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Nightmare on start-up street: Dealing with customers from hell

Tuesday, 12 March 2013 | By Alexandra Cain

feature-food-fight-thumbRichard Burne, founder of PR and marketing business Max&You, has the ultimate nightmare client story.


When a friend first introduced him to his client, little did he know he would end up taking the client to court, a process that would end in liquidation of the client’s business.


“The business was a start-up with grand plans. We did a load of work on the basis of a verbal personal guarantee and the promise of a deposit of a third of the value of the job before the launch event we were organising,” explains Burne.


“We were happy with that and went ahead and did the work. But the money wasn’t paid. The client said they needed a few more weeks to pay. That went on for a year, with us constantly chasing the money and with no indication there was any issue with the work we did,” he says.


Eventually the client got his lawyer involved, at which point he said he wasn’t happy with the work Max&You did. Burne says the quality of the work he did was more than adequate.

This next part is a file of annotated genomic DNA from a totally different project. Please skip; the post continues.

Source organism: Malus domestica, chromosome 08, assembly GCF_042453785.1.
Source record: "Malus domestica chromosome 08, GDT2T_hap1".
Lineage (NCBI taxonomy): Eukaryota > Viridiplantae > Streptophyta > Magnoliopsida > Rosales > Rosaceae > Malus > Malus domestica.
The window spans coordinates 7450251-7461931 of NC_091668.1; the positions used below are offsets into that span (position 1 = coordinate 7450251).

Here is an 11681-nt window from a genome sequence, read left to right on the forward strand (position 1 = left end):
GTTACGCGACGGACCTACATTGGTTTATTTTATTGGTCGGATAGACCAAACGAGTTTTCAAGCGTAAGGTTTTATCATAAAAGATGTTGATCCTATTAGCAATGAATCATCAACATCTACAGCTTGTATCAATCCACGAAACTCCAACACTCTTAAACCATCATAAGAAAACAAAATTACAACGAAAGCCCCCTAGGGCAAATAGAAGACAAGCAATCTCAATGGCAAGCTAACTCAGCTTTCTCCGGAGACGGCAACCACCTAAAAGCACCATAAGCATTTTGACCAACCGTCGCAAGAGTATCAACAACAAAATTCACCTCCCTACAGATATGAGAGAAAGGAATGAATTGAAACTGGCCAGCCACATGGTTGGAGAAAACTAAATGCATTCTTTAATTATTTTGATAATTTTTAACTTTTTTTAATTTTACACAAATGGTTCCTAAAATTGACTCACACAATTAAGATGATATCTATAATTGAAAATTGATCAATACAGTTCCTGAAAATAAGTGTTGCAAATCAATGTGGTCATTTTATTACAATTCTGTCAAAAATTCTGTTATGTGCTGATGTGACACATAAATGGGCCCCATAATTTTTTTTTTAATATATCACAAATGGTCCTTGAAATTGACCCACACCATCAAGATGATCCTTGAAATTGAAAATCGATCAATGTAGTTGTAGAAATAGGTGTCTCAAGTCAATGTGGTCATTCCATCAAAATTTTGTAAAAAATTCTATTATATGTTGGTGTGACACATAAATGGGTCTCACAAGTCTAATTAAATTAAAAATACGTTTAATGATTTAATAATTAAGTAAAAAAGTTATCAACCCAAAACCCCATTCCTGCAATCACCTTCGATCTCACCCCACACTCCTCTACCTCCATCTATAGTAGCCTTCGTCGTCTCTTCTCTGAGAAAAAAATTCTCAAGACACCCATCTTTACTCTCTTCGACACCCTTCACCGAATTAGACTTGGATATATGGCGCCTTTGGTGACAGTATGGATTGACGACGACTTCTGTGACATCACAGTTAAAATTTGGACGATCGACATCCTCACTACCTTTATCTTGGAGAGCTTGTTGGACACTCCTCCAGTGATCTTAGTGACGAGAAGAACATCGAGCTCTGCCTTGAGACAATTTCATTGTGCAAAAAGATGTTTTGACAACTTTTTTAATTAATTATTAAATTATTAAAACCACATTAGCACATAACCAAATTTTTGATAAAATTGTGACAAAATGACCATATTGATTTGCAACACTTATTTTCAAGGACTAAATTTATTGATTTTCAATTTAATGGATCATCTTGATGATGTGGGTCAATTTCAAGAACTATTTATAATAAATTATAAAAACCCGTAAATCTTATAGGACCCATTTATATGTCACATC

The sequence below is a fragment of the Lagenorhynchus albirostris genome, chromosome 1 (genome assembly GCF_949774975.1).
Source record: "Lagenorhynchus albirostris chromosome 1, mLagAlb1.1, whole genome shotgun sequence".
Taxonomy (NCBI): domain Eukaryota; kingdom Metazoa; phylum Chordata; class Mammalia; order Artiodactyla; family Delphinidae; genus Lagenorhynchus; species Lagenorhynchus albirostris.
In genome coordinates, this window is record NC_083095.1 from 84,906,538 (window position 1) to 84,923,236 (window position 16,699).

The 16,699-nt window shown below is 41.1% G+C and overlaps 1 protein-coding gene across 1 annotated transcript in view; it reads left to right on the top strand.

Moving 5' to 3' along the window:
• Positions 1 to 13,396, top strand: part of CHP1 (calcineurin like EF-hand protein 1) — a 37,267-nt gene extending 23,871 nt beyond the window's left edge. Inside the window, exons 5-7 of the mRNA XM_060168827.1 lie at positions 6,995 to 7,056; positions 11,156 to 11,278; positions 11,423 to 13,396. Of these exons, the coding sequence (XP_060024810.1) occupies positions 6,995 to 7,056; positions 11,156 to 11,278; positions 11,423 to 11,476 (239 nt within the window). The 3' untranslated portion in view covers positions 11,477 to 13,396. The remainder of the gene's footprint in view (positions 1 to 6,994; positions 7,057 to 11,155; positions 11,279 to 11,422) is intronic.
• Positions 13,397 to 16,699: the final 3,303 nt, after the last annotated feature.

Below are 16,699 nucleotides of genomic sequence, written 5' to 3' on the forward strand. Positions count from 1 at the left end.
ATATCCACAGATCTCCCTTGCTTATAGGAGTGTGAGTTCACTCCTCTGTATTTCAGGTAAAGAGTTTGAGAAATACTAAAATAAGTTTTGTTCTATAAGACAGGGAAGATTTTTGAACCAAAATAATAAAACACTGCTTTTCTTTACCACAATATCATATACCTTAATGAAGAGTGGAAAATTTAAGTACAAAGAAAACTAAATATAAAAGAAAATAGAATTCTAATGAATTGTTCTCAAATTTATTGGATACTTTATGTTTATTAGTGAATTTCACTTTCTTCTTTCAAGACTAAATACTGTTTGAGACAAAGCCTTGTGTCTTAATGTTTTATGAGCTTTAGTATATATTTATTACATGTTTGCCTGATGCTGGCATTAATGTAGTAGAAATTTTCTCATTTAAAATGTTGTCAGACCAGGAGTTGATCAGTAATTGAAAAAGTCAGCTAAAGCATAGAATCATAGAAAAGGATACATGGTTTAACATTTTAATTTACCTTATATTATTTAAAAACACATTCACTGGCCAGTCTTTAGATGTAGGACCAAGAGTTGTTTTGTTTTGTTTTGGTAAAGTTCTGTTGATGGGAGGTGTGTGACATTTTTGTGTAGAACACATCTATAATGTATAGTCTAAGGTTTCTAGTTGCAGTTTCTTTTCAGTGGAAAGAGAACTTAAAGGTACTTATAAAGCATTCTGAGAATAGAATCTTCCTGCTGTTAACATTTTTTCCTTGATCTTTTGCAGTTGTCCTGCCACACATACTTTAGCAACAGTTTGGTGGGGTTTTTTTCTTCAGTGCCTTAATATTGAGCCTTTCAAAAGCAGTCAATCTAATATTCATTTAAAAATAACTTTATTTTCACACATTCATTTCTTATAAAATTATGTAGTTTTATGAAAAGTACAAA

“The launch event was a raging success. We had 1,500 people show up and all the major players in the industry were there, including lots of media. Plus we provided content for the web site.”


When the case eventually went to court, Burne could prove he performed the work that was agreed because he had a signed contract that detailed what Max&You had said it would do for the client.


Don’t be afraid to get legal advice


But now he would always have a lawyer review any contract signed between him and a client and also ensure he had a written personal guarantee from a client that was also a start-up.


The debt was referred to credit bureau Dun & Bradstreet for collection, which eventually commenced winding up proceedings against the client. Burne says if he had his time again he would have gone down this path much sooner than he did.


“When you’re going legal you need to choose your battles and make sure it’s a business decision, not an emotional one, and that you have full documentation to support your case,” he advises.


Jo Ucukalo is the CEO of Handle My Complaint, which assists businesses to avoid and resolve complaints. She says there are a number of different steps start-ups can take to deal with complaining and nightmare customers.


“Complaint resolution is a skill that can be learnt and developed with practise. What’s more, every complaint presents an opportunity for business improvement,” she says.


To reduce the risk of nightmare customers impacting the business, Ucukalo advises start-ups to recruit staff for their customer service skills, train staff how to handle complaints and empower staff to resolve disputes.


She also says practising active listening, acknowledging the complainant’s emotions and taking responsibility if the business is at fault are other ways to reduce the risk of nightmare customers destabilising the enterprise.


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Savvy customers keep businesses alert